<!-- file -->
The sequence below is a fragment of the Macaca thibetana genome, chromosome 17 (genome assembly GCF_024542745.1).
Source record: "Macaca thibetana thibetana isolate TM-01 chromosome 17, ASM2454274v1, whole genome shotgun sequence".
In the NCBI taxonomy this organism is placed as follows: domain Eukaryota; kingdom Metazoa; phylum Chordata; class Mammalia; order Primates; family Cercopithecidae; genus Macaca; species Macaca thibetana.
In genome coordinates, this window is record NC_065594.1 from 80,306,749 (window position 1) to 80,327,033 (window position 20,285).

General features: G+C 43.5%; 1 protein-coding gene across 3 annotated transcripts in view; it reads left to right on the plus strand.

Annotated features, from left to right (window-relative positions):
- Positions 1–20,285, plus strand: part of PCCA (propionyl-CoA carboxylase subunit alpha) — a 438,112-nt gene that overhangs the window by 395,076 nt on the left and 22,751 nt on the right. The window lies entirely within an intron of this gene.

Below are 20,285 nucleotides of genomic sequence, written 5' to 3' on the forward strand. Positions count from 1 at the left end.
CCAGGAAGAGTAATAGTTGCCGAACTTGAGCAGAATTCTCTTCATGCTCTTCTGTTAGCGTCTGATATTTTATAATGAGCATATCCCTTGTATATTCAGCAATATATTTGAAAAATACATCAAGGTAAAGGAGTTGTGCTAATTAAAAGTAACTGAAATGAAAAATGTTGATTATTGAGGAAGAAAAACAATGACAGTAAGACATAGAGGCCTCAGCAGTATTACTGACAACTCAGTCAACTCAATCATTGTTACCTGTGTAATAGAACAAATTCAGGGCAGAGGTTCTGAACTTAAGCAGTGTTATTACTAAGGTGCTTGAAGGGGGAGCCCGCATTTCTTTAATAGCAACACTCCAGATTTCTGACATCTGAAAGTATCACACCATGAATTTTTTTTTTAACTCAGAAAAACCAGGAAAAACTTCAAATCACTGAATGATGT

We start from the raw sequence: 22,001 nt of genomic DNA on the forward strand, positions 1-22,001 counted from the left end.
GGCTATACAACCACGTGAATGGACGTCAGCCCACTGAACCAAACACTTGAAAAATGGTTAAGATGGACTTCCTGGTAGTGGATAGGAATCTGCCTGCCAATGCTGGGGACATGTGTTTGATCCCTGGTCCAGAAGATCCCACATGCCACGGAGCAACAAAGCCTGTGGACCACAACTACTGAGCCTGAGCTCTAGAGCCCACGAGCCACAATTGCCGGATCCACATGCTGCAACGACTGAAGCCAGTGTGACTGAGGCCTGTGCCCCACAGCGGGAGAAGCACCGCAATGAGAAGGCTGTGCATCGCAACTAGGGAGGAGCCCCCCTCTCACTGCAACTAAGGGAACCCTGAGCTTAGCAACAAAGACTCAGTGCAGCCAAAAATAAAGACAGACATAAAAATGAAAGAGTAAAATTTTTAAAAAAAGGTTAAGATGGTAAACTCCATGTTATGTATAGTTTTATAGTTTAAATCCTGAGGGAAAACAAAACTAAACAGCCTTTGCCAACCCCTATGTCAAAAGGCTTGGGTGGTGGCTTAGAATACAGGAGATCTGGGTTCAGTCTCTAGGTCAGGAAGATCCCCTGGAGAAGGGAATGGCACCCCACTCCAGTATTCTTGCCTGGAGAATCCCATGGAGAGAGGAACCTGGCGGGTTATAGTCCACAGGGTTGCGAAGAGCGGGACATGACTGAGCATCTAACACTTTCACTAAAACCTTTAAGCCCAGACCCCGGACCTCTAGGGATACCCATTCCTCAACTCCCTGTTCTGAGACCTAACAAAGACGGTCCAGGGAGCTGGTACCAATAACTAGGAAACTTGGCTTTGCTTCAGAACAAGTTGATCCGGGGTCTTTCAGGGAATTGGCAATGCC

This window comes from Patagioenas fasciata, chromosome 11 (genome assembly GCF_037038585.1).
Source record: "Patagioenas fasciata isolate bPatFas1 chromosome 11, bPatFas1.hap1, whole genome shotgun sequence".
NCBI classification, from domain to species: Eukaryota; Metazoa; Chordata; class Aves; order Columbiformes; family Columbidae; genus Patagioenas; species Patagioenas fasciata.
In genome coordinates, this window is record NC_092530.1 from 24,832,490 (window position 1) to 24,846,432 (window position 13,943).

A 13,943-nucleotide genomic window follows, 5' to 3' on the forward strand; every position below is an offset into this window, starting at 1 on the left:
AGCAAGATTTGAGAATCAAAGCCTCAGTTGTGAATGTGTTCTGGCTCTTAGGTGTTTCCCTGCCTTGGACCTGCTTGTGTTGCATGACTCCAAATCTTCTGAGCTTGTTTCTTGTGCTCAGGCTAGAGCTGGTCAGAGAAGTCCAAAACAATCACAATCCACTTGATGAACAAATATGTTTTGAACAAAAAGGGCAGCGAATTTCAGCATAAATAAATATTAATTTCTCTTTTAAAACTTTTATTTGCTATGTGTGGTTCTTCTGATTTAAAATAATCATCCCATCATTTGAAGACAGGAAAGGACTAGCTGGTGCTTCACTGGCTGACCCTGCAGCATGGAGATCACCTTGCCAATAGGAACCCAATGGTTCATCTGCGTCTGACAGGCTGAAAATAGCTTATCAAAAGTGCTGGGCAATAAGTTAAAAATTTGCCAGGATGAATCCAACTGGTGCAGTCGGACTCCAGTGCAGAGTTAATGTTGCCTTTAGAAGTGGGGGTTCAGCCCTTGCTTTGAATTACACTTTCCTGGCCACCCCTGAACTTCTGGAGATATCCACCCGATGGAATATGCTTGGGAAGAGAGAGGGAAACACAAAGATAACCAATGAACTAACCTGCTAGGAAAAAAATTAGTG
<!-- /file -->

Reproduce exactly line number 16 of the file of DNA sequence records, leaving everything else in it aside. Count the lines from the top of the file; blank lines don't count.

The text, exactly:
A 13,943-nucleotide genomic window follows, 5' to 3' on the forward strand; every position below is an offset into this window, starting at 1 on the left: